The attachment 30, in its most preferred embodiment, includes a flat or planar mirror 31 of rectangular or other cross section having a first longitudinal edge 32, a second longitudinal edge 33, and rounded corner portions 34. As is shown in FIG. 3, the mirror 31 is preferably of rectangular cross-section and is attached to the mirror 27 by a double-sided adhesive 40, which may be such as a No. 5354 black adhesive made by Minnesota Mining and Manufacturing Company of St. Paul, Minn.
In order that the flat mirror 31 makes the proper angle with the mirror 27 to enable the motor vehicle operator to see the second field of view "B," a foam tape 41 of the proper thickness, and being double-backed with adhesive, such as the No. 4008 foam tape, also manufactured by Minnesota Mining and Manufacturing Company, is used. The proper thickness of foam tape 41 will be selected so that the flat mirror attachment 31 makes an angle of between 1°-5° with the mirror 27. Because of the differences in size of the vehicles 20 to which the mirror assembly 25 is attached, and the difference in positions at which it may be attached, the exact preferable angle for any particular application may need to be determined by experimentation. The foam tape 41 has a body portion 42 made of expanded foam, and a pair of identical adhesive portions 43.
The adhesive 40 and the foam tape 41, because of their resilient nature, also help to damp any vibration transmitted by the adjustable mirror 27 to the attachment 30.
While the attachment 30 may be rotated 180° and attached to the outer edge of the adjustable mirror 27, it is preferable that it be attached to the inner edge. This is because it has been found that the driver associates the following vehicle 21 as being closer than other vehicles which may be seen in the first field of vision "A," and it is less confusing for the driver for the attachment 30 to also be closer.
Referring now to FIG. 4, there is shown a modification of my invention. The mirror 27, having planar surface 28, is shown exactly as before. However, the mirror portion 31 of attachment 30 is no longer of a rectangular cross-section. There is a bevelled edge portion 45 on the back of the mirror 31 proximate the first longitudinal edge 32. The double-sided adhesive 40 which is used in this modification, may be identical to that used in the modification shown in FIG. 3, but may also be wider. The foam tape 41 may be identical.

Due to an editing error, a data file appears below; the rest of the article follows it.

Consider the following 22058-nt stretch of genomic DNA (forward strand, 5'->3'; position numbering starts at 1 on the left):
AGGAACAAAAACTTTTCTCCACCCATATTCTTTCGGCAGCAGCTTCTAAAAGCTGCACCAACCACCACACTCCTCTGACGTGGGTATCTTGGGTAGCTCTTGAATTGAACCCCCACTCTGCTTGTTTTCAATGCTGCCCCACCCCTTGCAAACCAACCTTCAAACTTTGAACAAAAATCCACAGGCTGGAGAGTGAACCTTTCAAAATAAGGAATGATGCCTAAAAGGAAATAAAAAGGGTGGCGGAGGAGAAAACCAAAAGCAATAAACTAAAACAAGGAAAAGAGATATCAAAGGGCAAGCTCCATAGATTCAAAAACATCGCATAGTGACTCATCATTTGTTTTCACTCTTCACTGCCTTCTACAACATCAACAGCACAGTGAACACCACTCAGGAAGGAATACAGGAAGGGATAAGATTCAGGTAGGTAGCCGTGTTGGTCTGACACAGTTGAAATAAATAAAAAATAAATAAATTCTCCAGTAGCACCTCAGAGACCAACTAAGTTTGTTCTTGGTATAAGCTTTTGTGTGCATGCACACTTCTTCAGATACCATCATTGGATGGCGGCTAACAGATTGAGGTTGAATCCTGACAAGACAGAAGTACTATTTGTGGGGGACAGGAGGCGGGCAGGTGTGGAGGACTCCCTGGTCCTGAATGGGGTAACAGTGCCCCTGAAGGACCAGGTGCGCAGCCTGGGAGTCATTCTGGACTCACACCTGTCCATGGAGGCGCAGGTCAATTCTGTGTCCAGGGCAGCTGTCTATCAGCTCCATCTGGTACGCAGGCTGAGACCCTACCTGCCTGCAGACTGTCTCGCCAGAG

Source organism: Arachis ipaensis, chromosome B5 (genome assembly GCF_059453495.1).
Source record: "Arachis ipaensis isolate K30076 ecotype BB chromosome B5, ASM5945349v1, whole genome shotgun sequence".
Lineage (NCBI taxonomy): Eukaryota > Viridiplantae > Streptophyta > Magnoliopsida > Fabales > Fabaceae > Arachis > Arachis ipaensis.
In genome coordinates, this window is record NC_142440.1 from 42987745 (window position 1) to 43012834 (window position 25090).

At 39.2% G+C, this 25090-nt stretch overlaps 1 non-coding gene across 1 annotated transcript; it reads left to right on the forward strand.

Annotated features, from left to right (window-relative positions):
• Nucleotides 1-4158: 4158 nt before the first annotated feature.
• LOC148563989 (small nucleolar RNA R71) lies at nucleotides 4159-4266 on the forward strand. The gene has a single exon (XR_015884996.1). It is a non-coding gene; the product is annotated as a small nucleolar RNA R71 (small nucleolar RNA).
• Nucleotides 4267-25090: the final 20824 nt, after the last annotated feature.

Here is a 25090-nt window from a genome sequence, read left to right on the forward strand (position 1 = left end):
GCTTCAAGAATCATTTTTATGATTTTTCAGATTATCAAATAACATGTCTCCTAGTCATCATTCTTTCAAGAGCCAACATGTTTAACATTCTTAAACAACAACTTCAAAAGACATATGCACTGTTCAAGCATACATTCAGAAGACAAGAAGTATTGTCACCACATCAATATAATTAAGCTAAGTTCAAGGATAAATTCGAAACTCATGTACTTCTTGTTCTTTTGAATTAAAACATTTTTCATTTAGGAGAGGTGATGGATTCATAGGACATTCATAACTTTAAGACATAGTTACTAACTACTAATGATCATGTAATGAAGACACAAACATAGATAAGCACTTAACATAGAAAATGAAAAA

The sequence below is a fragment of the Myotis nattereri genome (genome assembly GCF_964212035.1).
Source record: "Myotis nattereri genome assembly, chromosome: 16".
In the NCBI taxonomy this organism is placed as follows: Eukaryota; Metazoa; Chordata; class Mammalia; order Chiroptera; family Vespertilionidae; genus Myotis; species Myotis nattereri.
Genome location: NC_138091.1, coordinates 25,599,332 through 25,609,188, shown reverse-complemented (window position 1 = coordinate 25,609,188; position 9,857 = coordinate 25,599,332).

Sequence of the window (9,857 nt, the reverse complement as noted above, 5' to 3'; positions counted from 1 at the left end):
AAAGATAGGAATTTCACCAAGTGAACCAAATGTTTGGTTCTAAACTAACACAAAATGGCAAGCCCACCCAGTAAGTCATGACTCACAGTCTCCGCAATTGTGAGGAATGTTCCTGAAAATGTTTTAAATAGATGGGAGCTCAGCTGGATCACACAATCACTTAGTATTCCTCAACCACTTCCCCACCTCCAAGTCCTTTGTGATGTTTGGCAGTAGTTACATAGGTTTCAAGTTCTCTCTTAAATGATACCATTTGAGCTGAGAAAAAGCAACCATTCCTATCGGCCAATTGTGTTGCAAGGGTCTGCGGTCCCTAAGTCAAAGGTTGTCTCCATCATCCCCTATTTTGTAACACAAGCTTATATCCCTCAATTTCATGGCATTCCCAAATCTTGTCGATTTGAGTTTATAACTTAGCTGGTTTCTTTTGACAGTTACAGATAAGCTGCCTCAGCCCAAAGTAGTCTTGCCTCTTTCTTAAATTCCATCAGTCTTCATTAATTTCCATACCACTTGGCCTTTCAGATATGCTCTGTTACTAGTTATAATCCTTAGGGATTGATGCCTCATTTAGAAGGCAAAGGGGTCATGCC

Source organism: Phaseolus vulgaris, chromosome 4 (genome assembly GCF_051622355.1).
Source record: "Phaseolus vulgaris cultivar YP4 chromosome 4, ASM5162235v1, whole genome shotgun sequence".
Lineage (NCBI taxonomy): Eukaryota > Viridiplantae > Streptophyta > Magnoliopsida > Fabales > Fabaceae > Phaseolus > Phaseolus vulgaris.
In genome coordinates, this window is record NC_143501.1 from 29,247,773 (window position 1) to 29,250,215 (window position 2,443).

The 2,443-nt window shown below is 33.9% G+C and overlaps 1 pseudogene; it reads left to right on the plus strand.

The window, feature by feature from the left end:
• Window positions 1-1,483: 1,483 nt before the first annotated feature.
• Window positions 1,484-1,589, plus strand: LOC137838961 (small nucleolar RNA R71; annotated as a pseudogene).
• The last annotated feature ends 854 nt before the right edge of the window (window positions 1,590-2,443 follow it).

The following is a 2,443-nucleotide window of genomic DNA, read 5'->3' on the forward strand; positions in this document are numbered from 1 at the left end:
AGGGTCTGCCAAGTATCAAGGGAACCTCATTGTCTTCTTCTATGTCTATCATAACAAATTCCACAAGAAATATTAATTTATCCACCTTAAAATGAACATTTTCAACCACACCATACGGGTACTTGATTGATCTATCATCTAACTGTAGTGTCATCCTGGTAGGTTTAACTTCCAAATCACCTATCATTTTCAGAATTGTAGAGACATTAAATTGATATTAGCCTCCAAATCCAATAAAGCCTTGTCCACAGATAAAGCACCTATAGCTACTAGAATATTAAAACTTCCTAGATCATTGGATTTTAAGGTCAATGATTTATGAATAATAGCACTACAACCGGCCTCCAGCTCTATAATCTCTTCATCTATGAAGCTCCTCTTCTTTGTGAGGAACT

A further modification of my invention is shown in FIG. 5. As before, the mirror 27 with planar surface 28 is the standard equipment provided by the motor vehicle manufacturer. In this case, the flat mirror 31 forming a portion of the attachment 30, is made of stainless steel, while the double-sided adhesive 40 and the foam tape 41 may be identical with that shown in FIG. 3.
In any of these modifications, the first or inner longitudinal edge 32 of the mirror 31 provides a sharp line of demarcation or separation between the images seen of the first field of view "A" in the mirror 27, and the second field of view "B" in the attached mirror 31. If desired, in either modification, the double sided adhesive 40 may extend slightly past the first longitudinal edge 32, as indicated at 40A (FIG. 3), to increase the demarcation between the mirrors (27,31).